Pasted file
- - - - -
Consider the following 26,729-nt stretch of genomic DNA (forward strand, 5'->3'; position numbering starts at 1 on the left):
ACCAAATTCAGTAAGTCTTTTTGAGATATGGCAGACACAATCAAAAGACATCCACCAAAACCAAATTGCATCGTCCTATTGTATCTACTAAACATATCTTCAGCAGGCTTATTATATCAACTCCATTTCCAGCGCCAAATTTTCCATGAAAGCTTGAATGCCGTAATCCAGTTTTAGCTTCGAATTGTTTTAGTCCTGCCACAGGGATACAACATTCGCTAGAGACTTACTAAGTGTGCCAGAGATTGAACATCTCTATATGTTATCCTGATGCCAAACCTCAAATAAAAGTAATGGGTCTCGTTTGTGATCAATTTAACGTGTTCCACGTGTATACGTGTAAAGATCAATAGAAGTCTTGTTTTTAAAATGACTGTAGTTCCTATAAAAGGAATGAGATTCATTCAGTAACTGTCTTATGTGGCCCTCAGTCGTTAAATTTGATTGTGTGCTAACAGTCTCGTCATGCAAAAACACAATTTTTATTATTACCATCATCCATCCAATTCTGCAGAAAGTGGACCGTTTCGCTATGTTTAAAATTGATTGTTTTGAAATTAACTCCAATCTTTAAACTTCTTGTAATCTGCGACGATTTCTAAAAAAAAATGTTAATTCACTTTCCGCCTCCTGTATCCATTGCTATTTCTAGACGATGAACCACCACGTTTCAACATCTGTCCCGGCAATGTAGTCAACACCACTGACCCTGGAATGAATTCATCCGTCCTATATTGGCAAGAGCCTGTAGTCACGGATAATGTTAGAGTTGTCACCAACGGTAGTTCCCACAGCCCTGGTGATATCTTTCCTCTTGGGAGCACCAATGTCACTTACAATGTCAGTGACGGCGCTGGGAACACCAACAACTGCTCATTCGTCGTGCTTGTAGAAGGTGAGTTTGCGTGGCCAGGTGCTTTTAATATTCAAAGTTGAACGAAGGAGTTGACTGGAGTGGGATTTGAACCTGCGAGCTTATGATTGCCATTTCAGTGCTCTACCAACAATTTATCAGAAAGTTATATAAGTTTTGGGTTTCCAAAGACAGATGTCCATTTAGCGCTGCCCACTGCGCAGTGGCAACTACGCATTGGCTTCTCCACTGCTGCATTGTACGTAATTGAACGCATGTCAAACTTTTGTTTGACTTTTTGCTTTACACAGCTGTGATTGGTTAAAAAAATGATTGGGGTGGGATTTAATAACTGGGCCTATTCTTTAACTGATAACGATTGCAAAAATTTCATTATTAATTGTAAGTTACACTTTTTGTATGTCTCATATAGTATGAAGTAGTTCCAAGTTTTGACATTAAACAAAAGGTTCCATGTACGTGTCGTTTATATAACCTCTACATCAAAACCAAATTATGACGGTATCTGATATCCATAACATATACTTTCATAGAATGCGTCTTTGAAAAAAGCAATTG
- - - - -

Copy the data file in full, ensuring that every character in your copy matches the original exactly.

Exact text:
Consider the following 26,729-nt stretch of genomic DNA (forward strand, 5'->3'; position numbering starts at 1 on the left):
ACCAAATTCAGTAAGTCTTTTTGAGATATGGCAGACACAATCAAAAGACATCCACCAAAACCAAATTGCATCGTCCTATTGTATCTACTAAACATATCTTCAGCAGGCTTATTATATCAACTCCATTTCCAGCGCCAAATTTTCCATGAAAGCTTGAATGCCGTAATCCAGTTTTAGCTTCGAATTGTTTTAGTCCTGCCACAGGGATACAACATTCGCTAGAGACTTACTAAGTGTGCCAGAGATTGAACATCTCTATATGTTATCCTGATGCCAAACCTCAAATAAAAGTAATGGGTCTCGTTTGTGATCAATTTAACGTGTTCCACGTGTATACGTGTAAAGATCAATAGAAGTCTTGTTTTTAAAATGACTGTAGTTCCTATAAAAGGAATGAGATTCATTCAGTAACTGTCTTATGTGGCCCTCAGTCGTTAAATTTGATTGTGTGCTAACAGTCTCGTCATGCAAAAACACAATTTTTATTATTACCATCATCCATCCAATTCTGCAGAAAGTGGACCGTTTCGCTATGTTTAAAATTGATTGTTTTGAAATTAACTCCAATCTTTAAACTTCTTGTAATCTGCGACGATTTCTAAAAAAAAATGTTAATTCACTTTCCGCCTCCTGTATCCATTGCTATTTCTAGACGATGAACCACCACGTTTCAACATCTGTCCCGGCAATGTAGTCAACACCACTGACCCTGGAATGAATTCATCCGTCCTATATTGGCAAGAGCCTGTAGTCACGGATAATGTTAGAGTTGTCACCAACGGTAGTTCCCACAGCCCTGGTGATATCTTTCCTCTTGGGAGCACCAATGTCACTTACAATGTCAGTGACGGCGCTGGGAACACCAACAACTGCTCATTCGTCGTGCTTGTAGAAGGTGAGTTTGCGTGGCCAGGTGCTTTTAATATTCAAAGTTGAACGAAGGAGTTGACTGGAGTGGGATTTGAACCTGCGAGCTTATGATTGCCATTTCAGTGCTCTACCAACAATTTATCAGAAAGTTATATAAGTTTTGGGTTTCCAAAGACAGATGTCCATTTAGCGCTGCCCACTGCGCAGTGGCAACTACGCATTGGCTTCTCCACTGCTGCATTGTACGTAATTGAACGCATGTCAAACTTTTGTTTGACTTTTTGCTTTACACAGCTGTGATTGGTTAAAAAAATGATTGGGGTGGGATTTAATAACTGGGCCTATTCTTTAACTGATAACGATTGCAAAAATTTCATTATTAATTGTAAGTTACACTTTTTGTATGTCTCATATAGTATGAAGTAGTTCCAAGTTTTGACATTAAACAAAAGGTTCCATGTACGTGTCGTTTATATAACCTCTACATCAAAACCAAATTATGACGGTATCTGATATCCATAACATATACTTTCATAGAATGCGTCTTTGAAAAAAGCAATTG